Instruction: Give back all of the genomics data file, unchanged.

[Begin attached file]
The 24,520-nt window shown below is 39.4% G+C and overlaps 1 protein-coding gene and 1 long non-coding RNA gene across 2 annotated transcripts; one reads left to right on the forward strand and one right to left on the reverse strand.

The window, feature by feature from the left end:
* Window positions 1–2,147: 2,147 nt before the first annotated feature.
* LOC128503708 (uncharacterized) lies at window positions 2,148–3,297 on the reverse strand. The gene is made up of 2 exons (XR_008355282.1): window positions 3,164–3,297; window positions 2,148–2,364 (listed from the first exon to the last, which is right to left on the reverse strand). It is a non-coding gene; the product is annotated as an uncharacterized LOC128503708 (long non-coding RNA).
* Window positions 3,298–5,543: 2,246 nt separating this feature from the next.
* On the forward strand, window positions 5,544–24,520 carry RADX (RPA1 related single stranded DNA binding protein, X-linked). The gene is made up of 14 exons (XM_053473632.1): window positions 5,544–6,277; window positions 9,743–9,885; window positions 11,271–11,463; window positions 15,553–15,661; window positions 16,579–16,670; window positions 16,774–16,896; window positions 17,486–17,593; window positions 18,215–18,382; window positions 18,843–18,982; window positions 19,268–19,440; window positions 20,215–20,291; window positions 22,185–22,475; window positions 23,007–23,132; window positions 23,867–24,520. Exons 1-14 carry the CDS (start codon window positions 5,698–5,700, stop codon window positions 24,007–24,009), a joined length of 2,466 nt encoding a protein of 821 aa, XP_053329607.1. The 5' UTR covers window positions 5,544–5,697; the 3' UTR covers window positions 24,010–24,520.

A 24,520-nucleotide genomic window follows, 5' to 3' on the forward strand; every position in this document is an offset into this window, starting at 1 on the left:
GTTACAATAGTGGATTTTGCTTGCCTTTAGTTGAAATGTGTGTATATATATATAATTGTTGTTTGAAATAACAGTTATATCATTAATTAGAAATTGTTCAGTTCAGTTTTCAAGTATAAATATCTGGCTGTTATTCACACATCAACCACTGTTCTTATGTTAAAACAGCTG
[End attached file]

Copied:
The 24,520-nt window shown below is 39.4% G+C and overlaps 1 protein-coding gene and 1 long non-coding RNA gene across 2 annotated transcripts; one reads left to right on the forward strand and one right to left on the reverse strand.

The window, feature by feature from the left end:
* Window positions 1–2,147: 2,147 nt before the first annotated feature.
* LOC128503708 (uncharacterized) lies at window positions 2,148–3,297 on the reverse strand. The gene is made up of 2 exons (XR_008355282.1): window positions 3,164–3,297; window positions 2,148–2,364 (listed from the first exon to the last, which is right to left on the reverse strand). It is a non-coding gene; the product is annotated as an uncharacterized LOC128503708 (long non-coding RNA).
* Window positions 3,298–5,543: 2,246 nt separating this feature from the next.
* On the forward strand, window positions 5,544–24,520 carry RADX (RPA1 related single stranded DNA binding protein, X-linked). The gene is made up of 14 exons (XM_053473632.1): window positions 5,544–6,277; window positions 9,743–9,885; window positions 11,271–11,463; window positions 15,553–15,661; window positions 16,579–16,670; window positions 16,774–16,896; window positions 17,486–17,593; window positions 18,215–18,382; window positions 18,843–18,982; window positions 19,268–19,440; window positions 20,215–20,291; window positions 22,185–22,475; window positions 23,007–23,132; window positions 23,867–24,520. Exons 1-14 carry the CDS (start codon window positions 5,698–5,700, stop codon window positions 24,007–24,009), a joined length of 2,466 nt encoding a protein of 821 aa, XP_053329607.1. The 5' UTR covers window positions 5,544–5,697; the 3' UTR covers window positions 24,010–24,520.

A 24,520-nucleotide genomic window follows, 5' to 3' on the forward strand; every position in this document is an offset into this window, starting at 1 on the left:
GTTACAATAGTGGATTTTGCTTGCCTTTAGTTGAAATGTGTGTATATATATATAATTGTTGTTTGAAATAACAGTTATATCATTAATTAGAAATTGTTCAGTTCAGTTTTCAAGTATAAATATCTGGCTGTTATTCACACATCAACCACTGTTCTTATGTTAAAACAGCTG